“Thank you for your kindness”

30 Oct

At the end of 8:00 a.m. Mass, I thanked the young woman for her kindness to me. She was in the pew next to me this morning at the Franciscan Monastery of the Holy Land in Washington, D.C. Yes, I know that I probably should have been concelebrating with the priests, but sometimes it is helpful for a priest, and in this case it was helpful for me, to experience Mass from viewpoint of the congregation.

The Franciscans, for what reason I do not know, are further along in using the new English translation of the Mass. I must have looked lost when, not singing the Gloria, everyone starting speaking the words of the “new” Gloria. The young woman moved closer, and held between the two of us a card on which all the people’s parts were printed, with the “different” words in a heavier, bolder font. As I looked around, everyone seemed to know where to find that card, except me.

That young woman, in her kindness, helped me through the Mass. Two thoughts come to my mind.

It will be important, come November 27, for the people in the pews at St. Andrew to help each other through Mass, until we all settle in with the new translation. Expect others to help you. And make it your own intention to help others. Get yourself as ready as you can. And then look for ways and means to help those who are sitting near you, especially those who look as lost as I must have looked to the woman next to me this morning.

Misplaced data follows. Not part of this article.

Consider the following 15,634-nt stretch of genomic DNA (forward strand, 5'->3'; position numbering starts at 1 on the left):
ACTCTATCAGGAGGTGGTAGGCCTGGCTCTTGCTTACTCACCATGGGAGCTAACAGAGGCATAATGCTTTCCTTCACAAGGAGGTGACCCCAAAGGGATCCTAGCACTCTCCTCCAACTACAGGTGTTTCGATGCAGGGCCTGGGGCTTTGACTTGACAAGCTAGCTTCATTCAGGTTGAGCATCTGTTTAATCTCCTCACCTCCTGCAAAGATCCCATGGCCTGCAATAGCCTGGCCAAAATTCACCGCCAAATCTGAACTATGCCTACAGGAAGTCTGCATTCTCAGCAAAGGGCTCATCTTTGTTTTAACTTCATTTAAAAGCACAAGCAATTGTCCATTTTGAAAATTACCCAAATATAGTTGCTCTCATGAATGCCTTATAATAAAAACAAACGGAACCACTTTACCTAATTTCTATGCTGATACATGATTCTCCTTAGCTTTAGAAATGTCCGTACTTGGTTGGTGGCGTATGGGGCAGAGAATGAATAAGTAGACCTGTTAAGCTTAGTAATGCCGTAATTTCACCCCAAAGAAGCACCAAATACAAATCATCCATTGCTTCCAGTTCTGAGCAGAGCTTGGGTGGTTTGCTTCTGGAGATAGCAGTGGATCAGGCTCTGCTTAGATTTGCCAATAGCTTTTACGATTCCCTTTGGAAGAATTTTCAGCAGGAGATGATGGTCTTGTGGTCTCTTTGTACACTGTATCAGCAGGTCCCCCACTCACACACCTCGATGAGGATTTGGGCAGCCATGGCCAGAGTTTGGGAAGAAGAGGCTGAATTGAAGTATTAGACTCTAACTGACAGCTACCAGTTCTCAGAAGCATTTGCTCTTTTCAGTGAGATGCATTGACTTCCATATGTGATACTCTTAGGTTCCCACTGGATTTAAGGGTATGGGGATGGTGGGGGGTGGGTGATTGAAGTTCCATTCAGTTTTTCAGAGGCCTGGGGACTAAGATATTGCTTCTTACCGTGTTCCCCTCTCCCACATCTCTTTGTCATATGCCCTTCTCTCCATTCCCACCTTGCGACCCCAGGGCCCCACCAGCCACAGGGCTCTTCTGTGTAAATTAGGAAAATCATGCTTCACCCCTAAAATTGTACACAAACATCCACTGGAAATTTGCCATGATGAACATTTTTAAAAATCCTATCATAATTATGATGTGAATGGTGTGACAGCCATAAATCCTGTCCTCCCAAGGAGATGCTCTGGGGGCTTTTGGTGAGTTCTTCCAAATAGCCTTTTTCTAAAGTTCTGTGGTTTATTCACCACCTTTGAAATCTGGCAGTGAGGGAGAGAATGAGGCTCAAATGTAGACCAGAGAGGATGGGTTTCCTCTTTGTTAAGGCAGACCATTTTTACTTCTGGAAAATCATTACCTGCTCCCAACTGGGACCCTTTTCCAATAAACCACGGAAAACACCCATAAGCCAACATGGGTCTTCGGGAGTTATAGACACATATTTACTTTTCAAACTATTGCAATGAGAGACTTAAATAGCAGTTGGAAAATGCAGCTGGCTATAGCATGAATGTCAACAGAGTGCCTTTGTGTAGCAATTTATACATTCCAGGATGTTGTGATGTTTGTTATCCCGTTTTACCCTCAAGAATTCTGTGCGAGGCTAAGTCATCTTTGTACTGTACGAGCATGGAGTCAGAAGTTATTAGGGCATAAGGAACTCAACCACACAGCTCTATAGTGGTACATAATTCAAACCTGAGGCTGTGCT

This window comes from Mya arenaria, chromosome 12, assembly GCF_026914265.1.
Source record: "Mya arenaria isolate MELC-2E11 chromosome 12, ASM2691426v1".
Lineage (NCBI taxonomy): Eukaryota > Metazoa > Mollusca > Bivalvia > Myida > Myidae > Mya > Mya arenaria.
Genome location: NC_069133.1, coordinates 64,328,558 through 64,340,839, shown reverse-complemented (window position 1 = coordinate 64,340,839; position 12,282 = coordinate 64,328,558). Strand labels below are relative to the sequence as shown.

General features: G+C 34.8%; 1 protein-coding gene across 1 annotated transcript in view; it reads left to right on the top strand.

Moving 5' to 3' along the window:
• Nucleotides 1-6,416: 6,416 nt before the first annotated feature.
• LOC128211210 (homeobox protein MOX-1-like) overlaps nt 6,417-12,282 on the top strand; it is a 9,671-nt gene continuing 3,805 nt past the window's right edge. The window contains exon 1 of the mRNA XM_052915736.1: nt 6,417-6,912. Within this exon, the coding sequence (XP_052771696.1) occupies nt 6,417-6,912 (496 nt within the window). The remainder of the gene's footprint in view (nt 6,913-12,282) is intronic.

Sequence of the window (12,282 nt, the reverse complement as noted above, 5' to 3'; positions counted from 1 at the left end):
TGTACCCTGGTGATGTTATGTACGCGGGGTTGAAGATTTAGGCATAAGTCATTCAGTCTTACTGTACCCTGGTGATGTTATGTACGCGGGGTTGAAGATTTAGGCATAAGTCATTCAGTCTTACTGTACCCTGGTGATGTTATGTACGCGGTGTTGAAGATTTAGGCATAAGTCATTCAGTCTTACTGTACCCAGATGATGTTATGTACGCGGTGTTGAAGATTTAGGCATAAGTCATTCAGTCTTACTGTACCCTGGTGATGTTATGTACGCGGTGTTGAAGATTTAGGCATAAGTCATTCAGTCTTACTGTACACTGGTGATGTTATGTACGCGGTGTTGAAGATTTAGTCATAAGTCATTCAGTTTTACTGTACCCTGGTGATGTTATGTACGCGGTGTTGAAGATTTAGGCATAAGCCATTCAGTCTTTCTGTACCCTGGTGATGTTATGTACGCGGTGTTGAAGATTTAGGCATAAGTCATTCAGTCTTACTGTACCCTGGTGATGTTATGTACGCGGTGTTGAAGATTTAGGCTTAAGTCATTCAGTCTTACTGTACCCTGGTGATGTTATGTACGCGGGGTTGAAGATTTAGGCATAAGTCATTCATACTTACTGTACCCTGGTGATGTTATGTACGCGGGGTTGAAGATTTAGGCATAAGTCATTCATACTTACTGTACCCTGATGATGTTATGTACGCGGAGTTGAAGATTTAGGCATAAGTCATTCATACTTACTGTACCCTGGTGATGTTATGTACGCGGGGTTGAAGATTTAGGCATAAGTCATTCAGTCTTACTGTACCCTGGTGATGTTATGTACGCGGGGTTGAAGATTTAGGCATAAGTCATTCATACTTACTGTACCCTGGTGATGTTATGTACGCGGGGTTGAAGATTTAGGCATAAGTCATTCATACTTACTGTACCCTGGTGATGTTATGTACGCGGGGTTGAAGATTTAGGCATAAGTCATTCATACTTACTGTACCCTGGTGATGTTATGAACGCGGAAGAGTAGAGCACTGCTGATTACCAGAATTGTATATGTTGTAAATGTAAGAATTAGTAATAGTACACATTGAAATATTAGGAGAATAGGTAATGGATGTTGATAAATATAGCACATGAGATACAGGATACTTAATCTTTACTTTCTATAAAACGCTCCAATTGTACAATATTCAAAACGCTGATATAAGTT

The other thought that came to mind was that you will be helping me, or whoever the priest happens to be at the altar. For some weeks now, I have been thinking about what Father Ken and I need to do, right now and on those first Sundays of Advent, to help the transition be as smooth as possible, in other words, to help you make the transition. But wait a minute. We’re all in this together, aren’t we? We’ll work together, each doing what each of us can do. It is a relief for me to realize that it is not totally up to me and Deacon Tim – and Dovile and the choir – to make this transition happen. The Mass belongs to all of us. This new translation is given to all of us. You’ll help me as much as I help you. You’ll help the choir as much as the choir helps you. Phew! That feels much better. The tension is leaving the back of my neck.

At the end of Mass, you might hear, either from that “lost but now found” person who sat next to you or from me in the sanctuary, “Thank you for your kindness.”

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